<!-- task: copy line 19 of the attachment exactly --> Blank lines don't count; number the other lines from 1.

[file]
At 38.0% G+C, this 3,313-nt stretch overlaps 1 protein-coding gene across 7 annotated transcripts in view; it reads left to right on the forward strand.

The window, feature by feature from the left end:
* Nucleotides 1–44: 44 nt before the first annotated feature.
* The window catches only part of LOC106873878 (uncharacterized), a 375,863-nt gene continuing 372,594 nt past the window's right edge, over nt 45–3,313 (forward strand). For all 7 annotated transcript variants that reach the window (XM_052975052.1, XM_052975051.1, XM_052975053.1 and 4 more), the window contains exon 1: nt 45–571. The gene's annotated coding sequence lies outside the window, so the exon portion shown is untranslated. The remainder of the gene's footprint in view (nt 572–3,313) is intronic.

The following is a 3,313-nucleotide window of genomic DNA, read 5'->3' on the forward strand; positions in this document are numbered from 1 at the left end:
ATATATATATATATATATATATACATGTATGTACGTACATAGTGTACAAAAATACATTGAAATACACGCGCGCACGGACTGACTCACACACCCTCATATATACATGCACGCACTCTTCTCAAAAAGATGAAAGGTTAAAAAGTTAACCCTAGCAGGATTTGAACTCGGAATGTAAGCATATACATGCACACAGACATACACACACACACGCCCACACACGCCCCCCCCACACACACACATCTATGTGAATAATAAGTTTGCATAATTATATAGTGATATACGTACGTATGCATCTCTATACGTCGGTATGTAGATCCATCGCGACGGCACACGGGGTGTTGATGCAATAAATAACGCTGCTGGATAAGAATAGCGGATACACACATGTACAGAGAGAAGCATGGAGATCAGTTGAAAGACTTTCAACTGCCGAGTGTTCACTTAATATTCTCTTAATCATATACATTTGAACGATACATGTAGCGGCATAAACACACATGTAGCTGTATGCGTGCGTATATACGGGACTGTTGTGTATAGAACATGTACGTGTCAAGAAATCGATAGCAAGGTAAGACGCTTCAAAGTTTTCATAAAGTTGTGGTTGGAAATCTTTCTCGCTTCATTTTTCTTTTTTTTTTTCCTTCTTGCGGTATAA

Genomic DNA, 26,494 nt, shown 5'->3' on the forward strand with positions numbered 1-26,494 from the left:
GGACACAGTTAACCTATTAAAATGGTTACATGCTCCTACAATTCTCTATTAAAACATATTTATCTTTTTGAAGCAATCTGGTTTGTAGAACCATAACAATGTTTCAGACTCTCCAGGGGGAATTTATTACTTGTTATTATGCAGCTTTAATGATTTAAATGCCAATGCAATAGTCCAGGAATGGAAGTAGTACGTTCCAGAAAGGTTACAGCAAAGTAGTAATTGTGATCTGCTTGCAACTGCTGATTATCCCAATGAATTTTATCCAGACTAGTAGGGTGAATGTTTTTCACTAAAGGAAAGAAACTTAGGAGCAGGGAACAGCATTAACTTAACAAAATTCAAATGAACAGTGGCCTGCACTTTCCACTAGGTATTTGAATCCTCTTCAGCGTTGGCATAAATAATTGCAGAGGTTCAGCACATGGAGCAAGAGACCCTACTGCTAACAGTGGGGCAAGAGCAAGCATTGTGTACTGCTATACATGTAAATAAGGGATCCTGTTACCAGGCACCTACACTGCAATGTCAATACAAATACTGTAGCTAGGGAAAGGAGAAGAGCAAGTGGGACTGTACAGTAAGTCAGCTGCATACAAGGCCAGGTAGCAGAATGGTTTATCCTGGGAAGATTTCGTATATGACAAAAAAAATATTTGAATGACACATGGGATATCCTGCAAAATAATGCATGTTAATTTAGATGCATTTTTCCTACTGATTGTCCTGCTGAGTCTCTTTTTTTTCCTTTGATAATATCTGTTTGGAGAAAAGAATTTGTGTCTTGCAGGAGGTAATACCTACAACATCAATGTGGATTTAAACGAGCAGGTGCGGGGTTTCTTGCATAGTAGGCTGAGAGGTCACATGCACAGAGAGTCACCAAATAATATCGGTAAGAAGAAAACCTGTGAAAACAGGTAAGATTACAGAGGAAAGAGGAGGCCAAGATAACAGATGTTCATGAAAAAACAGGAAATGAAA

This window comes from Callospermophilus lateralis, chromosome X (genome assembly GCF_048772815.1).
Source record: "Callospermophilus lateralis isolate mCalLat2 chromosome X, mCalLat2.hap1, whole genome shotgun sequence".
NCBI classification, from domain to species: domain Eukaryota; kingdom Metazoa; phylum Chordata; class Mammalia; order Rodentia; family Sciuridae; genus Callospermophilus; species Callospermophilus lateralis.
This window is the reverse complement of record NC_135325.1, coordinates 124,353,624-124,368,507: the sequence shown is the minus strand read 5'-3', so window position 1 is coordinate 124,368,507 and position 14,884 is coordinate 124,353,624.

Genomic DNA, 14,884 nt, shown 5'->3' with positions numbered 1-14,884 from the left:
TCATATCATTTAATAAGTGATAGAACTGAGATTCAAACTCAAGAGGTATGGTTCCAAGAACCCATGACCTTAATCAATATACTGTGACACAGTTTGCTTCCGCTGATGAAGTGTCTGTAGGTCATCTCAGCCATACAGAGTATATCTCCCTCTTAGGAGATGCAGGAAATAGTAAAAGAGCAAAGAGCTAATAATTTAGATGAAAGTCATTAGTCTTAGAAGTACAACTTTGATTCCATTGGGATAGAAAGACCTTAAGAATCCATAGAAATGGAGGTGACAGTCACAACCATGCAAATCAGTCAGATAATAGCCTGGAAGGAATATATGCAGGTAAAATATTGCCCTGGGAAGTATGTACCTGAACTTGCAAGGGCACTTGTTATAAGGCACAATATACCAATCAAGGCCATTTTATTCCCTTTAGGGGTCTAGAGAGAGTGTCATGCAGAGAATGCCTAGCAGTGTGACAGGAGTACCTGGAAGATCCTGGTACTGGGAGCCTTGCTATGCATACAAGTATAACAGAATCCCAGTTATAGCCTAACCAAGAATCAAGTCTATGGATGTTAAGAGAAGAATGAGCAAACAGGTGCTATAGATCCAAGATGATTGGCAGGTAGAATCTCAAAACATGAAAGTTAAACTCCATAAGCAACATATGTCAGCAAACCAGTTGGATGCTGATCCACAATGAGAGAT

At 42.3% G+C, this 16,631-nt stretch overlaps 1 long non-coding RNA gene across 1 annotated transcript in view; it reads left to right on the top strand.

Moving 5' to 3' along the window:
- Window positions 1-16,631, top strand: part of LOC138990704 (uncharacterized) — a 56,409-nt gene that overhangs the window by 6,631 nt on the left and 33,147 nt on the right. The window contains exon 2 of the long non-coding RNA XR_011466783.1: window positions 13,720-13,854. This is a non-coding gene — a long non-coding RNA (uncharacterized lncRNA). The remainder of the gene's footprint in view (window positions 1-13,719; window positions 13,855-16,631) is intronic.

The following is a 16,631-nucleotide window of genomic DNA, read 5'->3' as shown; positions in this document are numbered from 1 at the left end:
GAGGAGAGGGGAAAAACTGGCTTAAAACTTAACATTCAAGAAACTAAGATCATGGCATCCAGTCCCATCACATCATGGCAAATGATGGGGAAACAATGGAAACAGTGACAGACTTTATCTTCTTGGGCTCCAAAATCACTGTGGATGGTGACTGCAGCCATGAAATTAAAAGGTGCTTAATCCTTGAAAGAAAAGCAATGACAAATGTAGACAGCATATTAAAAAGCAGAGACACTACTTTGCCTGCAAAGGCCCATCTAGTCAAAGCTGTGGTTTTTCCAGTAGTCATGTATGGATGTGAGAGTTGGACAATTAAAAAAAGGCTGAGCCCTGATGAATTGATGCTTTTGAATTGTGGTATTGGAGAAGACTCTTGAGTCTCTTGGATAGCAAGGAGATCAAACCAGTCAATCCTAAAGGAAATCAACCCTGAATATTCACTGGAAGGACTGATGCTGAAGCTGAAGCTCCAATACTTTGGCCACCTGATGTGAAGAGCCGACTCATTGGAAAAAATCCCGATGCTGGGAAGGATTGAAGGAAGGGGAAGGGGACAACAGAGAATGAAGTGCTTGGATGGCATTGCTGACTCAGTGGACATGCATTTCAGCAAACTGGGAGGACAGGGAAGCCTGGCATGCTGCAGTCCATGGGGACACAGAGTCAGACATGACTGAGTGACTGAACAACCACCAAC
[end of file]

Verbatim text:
GAGGAGAGGGGAAAAACTGGCTTAAAACTTAACATTCAAGAAACTAAGATCATGGCATCCAGTCCCATCACATCATGGCAAATGATGGGGAAACAATGGAAACAGTGACAGACTTTATCTTCTTGGGCTCCAAAATCACTGTGGATGGTGACTGCAGCCATGAAATTAAAAGGTGCTTAATCCTTGAAAGAAAAGCAATGACAAATGTAGACAGCATATTAAAAAGCAGAGACACTACTTTGCCTGCAAAGGCCCATCTAGTCAAAGCTGTGGTTTTTCCAGTAGTCATGTATGGATGTGAGAGTTGGACAATTAAAAAAAGGCTGAGCCCTGATGAATTGATGCTTTTGAATTGTGGTATTGGAGAAGACTCTTGAGTCTCTTGGATAGCAAGGAGATCAAACCAGTCAATCCTAAAGGAAATCAACCCTGAATATTCACTGGAAGGACTGATGCTGAAGCTGAAGCTCCAATACTTTGGCCACCTGATGTGAAGAGCCGACTCATTGGAAAAAATCCCGATGCTGGGAAGGATTGAAGGAAGGGGAAGGGGACAACAGAGAATGAAGTGCTTGGATGGCATTGCTGACTCAGTGGACATGCATTTCAGCAAACTGGGAGGACAGGGAAGCCTGGCATGCTGCAGTCCATGGGGACACAGAGTCAGACATGACTGAGTGACTGAACAACCACCAAC